Since finer grades of perlite have far more surface area and will hold far more water, it is logical that the highest wet bulk densities occurred with fine grades of perlite and the lowest wet bulk densities occurred with coarse grades.

Different proportions of perlite to peat had the least amount of influence with the finer grades of perlite, whereas higher proportions of coarse perlite consistently lowered the wet bulk density of the mix. It therefore appears that the finer grades of perlite have water holding capacities similar to peat moss, and coarser grades of perlite provide more aeration and have lower water holding capacities.

Absence of Air or Water Is Injurious

In any growing medium, the space not occupied by solids constitutes pore space which is utilized partially for holding water and partially to provide air so plant roots can funtion normally. An absence of either is injurious to the growing plant.

The higher the total porosity, the greater the potential to provide water and air. The smaller the pores,the greater the water retenton and the lower the air supply. Conversely, the larger the pores, the less water retained and the greater the amount of air space in the mixture.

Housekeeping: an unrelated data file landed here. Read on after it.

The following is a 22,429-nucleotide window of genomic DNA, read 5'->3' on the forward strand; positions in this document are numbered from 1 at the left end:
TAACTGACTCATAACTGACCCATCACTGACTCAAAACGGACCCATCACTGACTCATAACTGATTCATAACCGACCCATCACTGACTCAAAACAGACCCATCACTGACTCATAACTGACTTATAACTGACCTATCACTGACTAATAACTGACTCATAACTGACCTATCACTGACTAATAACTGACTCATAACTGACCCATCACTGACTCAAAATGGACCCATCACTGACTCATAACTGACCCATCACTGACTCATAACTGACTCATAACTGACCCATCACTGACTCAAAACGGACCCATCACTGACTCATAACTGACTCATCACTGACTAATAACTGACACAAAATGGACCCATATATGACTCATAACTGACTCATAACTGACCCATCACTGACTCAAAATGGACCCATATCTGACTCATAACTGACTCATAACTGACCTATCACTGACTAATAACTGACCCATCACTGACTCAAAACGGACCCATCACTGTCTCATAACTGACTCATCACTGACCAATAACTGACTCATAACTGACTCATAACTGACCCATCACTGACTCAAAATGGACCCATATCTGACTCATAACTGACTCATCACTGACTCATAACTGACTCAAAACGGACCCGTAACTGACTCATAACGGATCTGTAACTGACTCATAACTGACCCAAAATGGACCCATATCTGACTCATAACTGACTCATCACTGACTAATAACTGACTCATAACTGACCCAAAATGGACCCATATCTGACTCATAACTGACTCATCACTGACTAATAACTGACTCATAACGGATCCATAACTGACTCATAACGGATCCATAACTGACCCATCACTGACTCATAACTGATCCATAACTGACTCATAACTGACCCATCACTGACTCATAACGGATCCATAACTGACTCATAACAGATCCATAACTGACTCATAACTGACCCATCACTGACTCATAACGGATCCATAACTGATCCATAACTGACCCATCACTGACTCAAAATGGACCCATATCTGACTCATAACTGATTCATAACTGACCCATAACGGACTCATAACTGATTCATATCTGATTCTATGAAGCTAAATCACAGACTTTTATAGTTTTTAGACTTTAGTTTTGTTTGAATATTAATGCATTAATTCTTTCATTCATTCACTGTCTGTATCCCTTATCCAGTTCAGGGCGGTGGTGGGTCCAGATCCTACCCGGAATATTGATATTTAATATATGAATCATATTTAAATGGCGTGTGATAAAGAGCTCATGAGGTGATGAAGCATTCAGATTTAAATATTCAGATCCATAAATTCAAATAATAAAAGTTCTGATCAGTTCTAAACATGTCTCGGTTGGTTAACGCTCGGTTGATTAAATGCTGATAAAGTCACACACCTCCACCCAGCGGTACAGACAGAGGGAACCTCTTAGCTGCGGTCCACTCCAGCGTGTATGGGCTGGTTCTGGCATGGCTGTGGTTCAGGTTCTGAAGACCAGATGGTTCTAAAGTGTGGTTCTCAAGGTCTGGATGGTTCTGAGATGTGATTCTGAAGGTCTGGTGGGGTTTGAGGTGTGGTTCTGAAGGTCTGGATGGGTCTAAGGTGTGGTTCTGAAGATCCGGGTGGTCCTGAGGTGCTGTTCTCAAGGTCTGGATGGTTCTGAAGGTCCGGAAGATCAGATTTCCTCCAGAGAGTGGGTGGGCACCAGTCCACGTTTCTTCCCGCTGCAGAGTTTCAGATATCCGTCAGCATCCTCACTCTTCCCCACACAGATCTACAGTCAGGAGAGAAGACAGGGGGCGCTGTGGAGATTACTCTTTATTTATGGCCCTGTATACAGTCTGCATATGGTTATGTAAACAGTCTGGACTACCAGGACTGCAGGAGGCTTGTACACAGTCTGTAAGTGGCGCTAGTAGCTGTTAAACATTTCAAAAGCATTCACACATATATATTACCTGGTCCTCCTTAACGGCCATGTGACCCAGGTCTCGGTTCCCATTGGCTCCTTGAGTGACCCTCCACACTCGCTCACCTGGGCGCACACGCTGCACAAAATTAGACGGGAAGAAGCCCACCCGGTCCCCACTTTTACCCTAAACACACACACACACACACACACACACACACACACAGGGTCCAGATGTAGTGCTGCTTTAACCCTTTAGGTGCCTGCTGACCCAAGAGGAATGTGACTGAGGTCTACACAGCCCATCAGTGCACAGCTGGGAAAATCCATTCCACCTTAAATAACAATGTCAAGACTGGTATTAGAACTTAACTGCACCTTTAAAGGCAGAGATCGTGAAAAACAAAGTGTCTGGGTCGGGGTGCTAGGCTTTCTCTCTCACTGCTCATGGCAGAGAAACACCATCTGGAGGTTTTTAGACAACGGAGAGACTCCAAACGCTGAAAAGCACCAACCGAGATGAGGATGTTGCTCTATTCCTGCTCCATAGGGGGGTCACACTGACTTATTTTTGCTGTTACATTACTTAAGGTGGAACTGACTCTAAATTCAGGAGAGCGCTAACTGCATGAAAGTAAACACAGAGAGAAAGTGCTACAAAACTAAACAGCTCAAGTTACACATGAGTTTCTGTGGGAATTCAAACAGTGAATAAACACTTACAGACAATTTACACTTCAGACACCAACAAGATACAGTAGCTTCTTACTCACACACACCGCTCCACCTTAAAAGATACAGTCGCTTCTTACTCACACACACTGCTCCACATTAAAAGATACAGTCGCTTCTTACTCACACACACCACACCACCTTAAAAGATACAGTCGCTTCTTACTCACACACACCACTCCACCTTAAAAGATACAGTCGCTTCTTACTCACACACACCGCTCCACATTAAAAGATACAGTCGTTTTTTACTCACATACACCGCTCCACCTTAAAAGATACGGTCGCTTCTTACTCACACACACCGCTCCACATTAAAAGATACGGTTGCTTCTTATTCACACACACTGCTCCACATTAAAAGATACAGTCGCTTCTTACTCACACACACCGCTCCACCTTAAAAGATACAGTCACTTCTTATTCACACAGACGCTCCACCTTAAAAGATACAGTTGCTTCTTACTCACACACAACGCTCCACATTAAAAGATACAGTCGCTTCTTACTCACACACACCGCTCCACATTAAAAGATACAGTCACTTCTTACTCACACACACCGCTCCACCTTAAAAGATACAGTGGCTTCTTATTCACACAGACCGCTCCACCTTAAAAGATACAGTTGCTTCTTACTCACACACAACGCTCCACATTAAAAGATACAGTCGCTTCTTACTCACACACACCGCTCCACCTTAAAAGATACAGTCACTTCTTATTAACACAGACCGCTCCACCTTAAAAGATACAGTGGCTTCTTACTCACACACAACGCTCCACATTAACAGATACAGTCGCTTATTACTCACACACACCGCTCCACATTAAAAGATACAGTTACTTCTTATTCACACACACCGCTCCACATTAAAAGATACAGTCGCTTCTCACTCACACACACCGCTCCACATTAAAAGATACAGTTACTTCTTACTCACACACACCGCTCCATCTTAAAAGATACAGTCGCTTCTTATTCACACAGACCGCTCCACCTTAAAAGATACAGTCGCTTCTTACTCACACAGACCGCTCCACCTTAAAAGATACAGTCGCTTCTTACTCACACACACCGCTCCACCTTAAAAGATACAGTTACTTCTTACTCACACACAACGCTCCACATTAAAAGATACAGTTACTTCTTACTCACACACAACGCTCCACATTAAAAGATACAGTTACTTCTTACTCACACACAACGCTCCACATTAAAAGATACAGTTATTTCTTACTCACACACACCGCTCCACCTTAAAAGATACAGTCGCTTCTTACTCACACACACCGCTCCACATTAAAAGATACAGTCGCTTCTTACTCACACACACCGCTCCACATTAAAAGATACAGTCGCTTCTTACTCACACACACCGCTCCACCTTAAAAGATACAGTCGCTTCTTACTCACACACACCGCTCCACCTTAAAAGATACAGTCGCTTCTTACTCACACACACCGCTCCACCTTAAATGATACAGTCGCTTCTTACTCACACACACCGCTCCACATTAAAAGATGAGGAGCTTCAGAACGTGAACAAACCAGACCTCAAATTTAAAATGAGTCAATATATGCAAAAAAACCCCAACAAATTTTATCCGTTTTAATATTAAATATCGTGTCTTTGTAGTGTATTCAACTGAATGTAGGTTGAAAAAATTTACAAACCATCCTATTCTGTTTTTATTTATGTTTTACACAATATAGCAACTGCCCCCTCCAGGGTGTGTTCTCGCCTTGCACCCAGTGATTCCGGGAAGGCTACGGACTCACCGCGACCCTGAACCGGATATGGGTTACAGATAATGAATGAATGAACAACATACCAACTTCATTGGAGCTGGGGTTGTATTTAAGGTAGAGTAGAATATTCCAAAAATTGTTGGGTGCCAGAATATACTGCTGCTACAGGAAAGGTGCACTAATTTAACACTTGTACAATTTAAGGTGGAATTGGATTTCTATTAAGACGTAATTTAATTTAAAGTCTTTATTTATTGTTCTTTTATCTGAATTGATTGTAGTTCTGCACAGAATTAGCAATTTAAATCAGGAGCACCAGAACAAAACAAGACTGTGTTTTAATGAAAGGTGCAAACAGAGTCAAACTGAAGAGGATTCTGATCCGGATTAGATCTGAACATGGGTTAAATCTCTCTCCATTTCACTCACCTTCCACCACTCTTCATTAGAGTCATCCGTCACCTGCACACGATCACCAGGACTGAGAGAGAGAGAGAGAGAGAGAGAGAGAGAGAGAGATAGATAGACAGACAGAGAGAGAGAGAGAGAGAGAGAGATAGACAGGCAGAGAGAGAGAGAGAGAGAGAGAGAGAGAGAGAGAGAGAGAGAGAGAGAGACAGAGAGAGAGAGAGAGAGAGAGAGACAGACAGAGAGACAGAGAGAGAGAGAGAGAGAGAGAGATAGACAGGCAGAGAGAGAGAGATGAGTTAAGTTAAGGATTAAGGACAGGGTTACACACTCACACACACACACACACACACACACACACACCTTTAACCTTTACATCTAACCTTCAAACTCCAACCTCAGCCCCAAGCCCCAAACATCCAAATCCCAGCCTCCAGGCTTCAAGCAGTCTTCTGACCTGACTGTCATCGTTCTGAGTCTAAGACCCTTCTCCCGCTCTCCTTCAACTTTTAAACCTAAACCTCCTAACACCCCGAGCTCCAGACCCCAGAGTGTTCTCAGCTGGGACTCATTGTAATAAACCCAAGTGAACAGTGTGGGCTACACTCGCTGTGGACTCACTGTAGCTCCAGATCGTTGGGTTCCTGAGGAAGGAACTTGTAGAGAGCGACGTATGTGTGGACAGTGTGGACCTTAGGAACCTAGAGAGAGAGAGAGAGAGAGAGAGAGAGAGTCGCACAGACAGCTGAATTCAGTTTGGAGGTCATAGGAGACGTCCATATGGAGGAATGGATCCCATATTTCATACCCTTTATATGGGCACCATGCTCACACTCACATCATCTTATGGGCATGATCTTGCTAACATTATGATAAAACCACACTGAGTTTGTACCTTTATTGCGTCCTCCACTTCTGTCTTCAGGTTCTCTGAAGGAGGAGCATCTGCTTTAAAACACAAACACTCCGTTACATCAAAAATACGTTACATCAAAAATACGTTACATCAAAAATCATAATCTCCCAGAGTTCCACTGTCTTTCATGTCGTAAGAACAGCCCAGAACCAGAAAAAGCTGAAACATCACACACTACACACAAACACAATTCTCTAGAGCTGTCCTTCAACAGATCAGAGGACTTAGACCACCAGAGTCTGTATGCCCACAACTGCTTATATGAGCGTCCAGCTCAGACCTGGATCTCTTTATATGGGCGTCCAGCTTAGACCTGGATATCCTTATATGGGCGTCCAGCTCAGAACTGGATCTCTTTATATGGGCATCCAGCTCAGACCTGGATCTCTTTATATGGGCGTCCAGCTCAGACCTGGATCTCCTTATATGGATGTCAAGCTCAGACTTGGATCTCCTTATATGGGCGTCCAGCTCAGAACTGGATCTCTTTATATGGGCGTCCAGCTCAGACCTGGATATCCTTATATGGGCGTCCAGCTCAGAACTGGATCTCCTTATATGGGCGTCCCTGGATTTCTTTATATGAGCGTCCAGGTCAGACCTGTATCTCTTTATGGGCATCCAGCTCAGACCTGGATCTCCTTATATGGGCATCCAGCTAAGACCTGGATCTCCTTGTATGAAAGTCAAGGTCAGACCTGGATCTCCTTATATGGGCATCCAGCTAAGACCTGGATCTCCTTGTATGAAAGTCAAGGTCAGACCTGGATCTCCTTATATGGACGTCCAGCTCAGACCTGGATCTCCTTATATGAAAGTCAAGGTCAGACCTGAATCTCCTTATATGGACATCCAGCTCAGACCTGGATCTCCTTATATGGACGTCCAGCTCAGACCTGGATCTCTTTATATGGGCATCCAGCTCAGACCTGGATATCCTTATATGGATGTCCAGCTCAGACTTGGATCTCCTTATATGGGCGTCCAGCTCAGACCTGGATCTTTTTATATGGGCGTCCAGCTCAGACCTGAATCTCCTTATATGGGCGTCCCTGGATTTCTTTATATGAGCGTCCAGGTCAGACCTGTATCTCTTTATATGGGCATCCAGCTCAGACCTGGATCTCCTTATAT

Peat moss is well known for high porosity and perlite has a similar property. The effect of perlite grade is one of increasing porosity as the gradation becomes coarser. Differences in peat/perlite mixes are not large but are consistent in this respect.

Another consistent trend is for total porosity to increase modestly as the proportion of peat moss increases regardless of perlite grade. Differences are not great but indicate slightly higher total porosity for the peat mosses used compared to the perlite sources.

Moisture Retention is Substantial

The quantity of water held in a growing medium is best measured on a volume percentage basis. In testing, the lowest water retenton was found in mixtures of 75% coarse perlite and 25% peat, and the highest water retention occurred in mixes with 25% fine perite and 75% peat.

The general trend is for moisture retention to decline as perlite particle sizes become coarser and to increase as peat moss percentages increase. Overall, the differences are not of high magnitude and the quantity of water held in all cases is substantial compared to sand or soil.

Oxygen is Essential